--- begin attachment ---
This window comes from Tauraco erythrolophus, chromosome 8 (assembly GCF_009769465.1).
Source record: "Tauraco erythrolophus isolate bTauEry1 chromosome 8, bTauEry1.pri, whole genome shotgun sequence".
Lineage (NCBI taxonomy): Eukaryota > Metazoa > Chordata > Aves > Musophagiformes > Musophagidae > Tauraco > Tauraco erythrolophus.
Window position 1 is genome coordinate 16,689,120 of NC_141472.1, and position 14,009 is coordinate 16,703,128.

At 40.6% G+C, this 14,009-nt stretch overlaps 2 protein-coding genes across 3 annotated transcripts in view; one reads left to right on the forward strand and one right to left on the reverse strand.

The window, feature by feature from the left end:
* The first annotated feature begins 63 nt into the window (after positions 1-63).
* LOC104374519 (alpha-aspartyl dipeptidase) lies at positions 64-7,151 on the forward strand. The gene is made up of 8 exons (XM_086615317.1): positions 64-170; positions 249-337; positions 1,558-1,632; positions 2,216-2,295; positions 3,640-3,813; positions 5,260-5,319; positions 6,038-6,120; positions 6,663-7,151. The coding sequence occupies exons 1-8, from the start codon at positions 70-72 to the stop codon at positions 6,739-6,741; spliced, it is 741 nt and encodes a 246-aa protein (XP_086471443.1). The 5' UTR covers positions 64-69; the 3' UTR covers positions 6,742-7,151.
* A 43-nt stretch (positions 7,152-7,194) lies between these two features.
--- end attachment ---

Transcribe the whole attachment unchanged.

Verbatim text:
This window comes from Tauraco erythrolophus, chromosome 8 (assembly GCF_009769465.1).
Source record: "Tauraco erythrolophus isolate bTauEry1 chromosome 8, bTauEry1.pri, whole genome shotgun sequence".
Lineage (NCBI taxonomy): Eukaryota > Metazoa > Chordata > Aves > Musophagiformes > Musophagidae > Tauraco > Tauraco erythrolophus.
Window position 1 is genome coordinate 16,689,120 of NC_141472.1, and position 14,009 is coordinate 16,703,128.

At 40.6% G+C, this 14,009-nt stretch overlaps 2 protein-coding genes across 3 annotated transcripts in view; one reads left to right on the forward strand and one right to left on the reverse strand.

The window, feature by feature from the left end:
* The first annotated feature begins 63 nt into the window (after positions 1-63).
* LOC104374519 (alpha-aspartyl dipeptidase) lies at positions 64-7,151 on the forward strand. The gene is made up of 8 exons (XM_086615317.1): positions 64-170; positions 249-337; positions 1,558-1,632; positions 2,216-2,295; positions 3,640-3,813; positions 5,260-5,319; positions 6,038-6,120; positions 6,663-7,151. The coding sequence occupies exons 1-8, from the start codon at positions 70-72 to the stop codon at positions 6,739-6,741; spliced, it is 741 nt and encodes a 246-aa protein (XP_086471443.1). The 5' UTR covers positions 64-69; the 3' UTR covers positions 6,742-7,151.
* A 43-nt stretch (positions 7,152-7,194) lies between these two features.